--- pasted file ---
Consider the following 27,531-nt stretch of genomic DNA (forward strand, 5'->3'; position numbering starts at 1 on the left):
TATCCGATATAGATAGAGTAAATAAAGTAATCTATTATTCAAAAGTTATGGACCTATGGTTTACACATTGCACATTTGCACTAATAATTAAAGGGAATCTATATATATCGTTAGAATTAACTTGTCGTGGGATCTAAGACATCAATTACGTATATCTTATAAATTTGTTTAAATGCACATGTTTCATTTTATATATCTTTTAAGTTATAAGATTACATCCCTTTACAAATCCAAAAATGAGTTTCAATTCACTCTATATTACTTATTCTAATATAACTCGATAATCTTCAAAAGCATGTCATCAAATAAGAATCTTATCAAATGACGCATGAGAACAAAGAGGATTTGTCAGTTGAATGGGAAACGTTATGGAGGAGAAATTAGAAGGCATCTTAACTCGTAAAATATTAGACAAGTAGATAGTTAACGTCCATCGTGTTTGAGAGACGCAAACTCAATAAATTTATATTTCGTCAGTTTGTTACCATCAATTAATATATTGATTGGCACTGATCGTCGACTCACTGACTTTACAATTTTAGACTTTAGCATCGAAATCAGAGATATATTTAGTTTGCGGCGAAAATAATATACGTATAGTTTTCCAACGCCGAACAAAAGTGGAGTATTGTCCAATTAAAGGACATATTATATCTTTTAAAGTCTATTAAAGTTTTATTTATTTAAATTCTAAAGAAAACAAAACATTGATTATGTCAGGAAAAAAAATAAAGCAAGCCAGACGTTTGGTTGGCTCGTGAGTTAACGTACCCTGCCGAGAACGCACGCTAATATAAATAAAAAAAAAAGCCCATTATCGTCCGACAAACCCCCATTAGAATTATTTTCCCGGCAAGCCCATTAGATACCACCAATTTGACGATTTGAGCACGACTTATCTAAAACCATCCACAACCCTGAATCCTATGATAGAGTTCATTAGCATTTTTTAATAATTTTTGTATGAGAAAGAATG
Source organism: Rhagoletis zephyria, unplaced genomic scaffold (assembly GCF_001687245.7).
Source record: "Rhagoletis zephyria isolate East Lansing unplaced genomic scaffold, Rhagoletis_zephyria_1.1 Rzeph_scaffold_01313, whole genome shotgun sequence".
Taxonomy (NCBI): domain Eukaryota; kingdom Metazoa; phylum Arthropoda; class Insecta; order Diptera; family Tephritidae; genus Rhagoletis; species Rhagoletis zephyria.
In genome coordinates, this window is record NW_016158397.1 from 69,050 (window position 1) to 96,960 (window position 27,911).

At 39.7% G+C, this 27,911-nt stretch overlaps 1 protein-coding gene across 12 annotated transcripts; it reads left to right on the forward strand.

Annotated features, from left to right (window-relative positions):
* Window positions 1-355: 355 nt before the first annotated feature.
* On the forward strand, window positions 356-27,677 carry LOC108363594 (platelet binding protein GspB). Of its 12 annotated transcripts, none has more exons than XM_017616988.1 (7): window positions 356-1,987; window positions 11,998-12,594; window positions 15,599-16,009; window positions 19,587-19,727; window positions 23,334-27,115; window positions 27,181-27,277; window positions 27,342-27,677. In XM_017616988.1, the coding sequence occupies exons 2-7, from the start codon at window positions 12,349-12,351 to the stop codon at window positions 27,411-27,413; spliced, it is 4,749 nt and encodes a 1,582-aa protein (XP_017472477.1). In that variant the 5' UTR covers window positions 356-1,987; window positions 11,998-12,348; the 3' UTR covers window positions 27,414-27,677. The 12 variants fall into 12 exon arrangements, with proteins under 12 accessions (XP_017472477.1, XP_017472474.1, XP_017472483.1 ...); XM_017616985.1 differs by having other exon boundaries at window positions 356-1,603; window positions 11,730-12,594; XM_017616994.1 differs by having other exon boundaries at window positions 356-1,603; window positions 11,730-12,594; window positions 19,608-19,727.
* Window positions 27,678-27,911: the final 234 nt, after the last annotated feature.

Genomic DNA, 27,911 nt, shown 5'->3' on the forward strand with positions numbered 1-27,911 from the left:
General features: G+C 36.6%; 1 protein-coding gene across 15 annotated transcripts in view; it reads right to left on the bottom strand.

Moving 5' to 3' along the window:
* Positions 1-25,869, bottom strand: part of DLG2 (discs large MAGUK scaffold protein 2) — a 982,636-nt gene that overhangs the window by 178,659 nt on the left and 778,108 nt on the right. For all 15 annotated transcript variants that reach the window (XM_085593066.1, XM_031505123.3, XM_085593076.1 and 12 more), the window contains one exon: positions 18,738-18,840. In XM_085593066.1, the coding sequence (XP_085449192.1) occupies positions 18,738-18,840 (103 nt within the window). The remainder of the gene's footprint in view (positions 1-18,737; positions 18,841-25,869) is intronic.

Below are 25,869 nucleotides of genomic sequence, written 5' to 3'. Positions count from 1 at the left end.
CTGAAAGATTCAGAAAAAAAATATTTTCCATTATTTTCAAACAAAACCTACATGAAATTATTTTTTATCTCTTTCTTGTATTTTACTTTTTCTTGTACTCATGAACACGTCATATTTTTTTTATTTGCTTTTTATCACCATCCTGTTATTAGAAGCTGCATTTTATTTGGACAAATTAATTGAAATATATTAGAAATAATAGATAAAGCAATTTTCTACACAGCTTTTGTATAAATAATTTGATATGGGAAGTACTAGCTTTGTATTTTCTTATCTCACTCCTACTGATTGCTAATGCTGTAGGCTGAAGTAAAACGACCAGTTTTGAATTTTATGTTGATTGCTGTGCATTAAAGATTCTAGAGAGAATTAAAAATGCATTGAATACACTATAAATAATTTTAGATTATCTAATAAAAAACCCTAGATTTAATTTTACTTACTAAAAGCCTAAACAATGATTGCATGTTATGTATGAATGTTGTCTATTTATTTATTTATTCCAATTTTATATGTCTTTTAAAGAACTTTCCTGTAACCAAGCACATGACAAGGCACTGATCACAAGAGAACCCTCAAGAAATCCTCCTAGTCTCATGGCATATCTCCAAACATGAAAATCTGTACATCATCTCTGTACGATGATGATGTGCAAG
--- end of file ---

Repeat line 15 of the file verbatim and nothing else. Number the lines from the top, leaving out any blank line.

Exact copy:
* Positions 1-25,869, bottom strand: part of DLG2 (discs large MAGUK scaffold protein 2) — a 982,636-nt gene that overhangs the window by 178,659 nt on the left and 778,108 nt on the right. For all 15 annotated transcript variants that reach the window (XM_085593066.1, XM_031505123.3, XM_085593076.1 and 12 more), the window contains one exon: positions 18,738-18,840. In XM_085593066.1, the coding sequence (XP_085449192.1) occupies positions 18,738-18,840 (103 nt within the window). The remainder of the gene's footprint in view (positions 1-18,737; positions 18,841-25,869) is intronic.